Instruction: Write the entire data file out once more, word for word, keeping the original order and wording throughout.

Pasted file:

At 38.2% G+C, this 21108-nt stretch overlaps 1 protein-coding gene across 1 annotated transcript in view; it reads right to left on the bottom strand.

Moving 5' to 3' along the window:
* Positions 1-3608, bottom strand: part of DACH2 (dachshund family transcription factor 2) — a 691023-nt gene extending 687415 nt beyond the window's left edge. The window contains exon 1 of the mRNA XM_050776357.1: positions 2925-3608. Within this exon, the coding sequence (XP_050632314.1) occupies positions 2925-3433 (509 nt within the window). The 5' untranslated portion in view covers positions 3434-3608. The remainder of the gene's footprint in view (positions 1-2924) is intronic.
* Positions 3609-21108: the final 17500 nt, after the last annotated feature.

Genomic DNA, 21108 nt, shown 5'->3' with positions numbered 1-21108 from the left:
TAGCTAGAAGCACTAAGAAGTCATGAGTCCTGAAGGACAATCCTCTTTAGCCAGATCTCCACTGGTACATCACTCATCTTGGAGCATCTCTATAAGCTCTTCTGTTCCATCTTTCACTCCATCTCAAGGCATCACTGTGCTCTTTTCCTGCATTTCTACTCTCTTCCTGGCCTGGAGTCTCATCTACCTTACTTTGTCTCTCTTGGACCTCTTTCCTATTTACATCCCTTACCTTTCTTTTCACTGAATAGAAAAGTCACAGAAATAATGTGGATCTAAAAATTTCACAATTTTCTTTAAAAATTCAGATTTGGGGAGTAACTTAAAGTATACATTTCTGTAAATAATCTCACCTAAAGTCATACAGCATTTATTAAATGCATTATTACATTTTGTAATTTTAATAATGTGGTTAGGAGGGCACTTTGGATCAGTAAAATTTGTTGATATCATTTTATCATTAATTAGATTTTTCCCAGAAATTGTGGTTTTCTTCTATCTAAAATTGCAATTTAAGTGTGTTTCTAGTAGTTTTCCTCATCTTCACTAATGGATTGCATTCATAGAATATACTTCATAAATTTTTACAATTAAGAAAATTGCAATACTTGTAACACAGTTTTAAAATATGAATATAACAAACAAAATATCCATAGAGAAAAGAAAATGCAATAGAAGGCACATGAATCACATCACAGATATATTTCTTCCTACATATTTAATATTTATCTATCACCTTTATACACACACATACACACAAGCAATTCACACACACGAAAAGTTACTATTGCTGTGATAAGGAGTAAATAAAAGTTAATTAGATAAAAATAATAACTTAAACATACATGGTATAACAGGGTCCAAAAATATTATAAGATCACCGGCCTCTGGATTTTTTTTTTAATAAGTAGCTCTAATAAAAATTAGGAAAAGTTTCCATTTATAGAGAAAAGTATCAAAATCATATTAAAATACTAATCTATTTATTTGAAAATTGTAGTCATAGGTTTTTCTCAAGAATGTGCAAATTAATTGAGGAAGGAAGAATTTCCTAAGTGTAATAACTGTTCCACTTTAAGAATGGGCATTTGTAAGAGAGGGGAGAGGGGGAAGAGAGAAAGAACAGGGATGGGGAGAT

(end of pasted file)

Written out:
At 38.2% G+C, this 21108-nt stretch overlaps 1 protein-coding gene across 1 annotated transcript in view; it reads right to left on the bottom strand.

Moving 5' to 3' along the window:
* Positions 1-3608, bottom strand: part of DACH2 (dachshund family transcription factor 2) — a 691023-nt gene extending 687415 nt beyond the window's left edge. The window contains exon 1 of the mRNA XM_050776357.1: positions 2925-3608. Within this exon, the coding sequence (XP_050632314.1) occupies positions 2925-3433 (509 nt within the window). The 5' untranslated portion in view covers positions 3434-3608. The remainder of the gene's footprint in view (positions 1-2924) is intronic.
* Positions 3609-21108: the final 17500 nt, after the last annotated feature.

Genomic DNA, 21108 nt, shown 5'->3' with positions numbered 1-21108 from the left:
TAGCTAGAAGCACTAAGAAGTCATGAGTCCTGAAGGACAATCCTCTTTAGCCAGATCTCCACTGGTACATCACTCATCTTGGAGCATCTCTATAAGCTCTTCTGTTCCATCTTTCACTCCATCTCAAGGCATCACTGTGCTCTTTTCCTGCATTTCTACTCTCTTCCTGGCCTGGAGTCTCATCTACCTTACTTTGTCTCTCTTGGACCTCTTTCCTATTTACATCCCTTACCTTTCTTTTCACTGAATAGAAAAGTCACAGAAATAATGTGGATCTAAAAATTTCACAATTTTCTTTAAAAATTCAGATTTGGGGAGTAACTTAAAGTATACATTTCTGTAAATAATCTCACCTAAAGTCATACAGCATTTATTAAATGCATTATTACATTTTGTAATTTTAATAATGTGGTTAGGAGGGCACTTTGGATCAGTAAAATTTGTTGATATCATTTTATCATTAATTAGATTTTTCCCAGAAATTGTGGTTTTCTTCTATCTAAAATTGCAATTTAAGTGTGTTTCTAGTAGTTTTCCTCATCTTCACTAATGGATTGCATTCATAGAATATACTTCATAAATTTTTACAATTAAGAAAATTGCAATACTTGTAACACAGTTTTAAAATATGAATATAACAAACAAAATATCCATAGAGAAAAGAAAATGCAATAGAAGGCACATGAATCACATCACAGATATATTTCTTCCTACATATTTAATATTTATCTATCACCTTTATACACACACATACACACAAGCAATTCACACACACGAAAAGTTACTATTGCTGTGATAAGGAGTAAATAAAAGTTAATTAGATAAAAATAATAACTTAAACATACATGGTATAACAGGGTCCAAAAATATTATAAGATCACCGGCCTCTGGATTTTTTTTTTAATAAGTAGCTCTAATAAAAATTAGGAAAAGTTTCCATTTATAGAGAAAAGTATCAAAATCATATTAAAATACTAATCTATTTATTTGAAAATTGTAGTCATAGGTTTTTCTCAAGAATGTGCAAATTAATTGAGGAAGGAAGAATTTCCTAAGTGTAATAACTGTTCCACTTTAAGAATGGGCATTTGTAAGAGAGGGGAGAGGGGGAAGAGAGAAAGAACAGGGATGGGGAGAT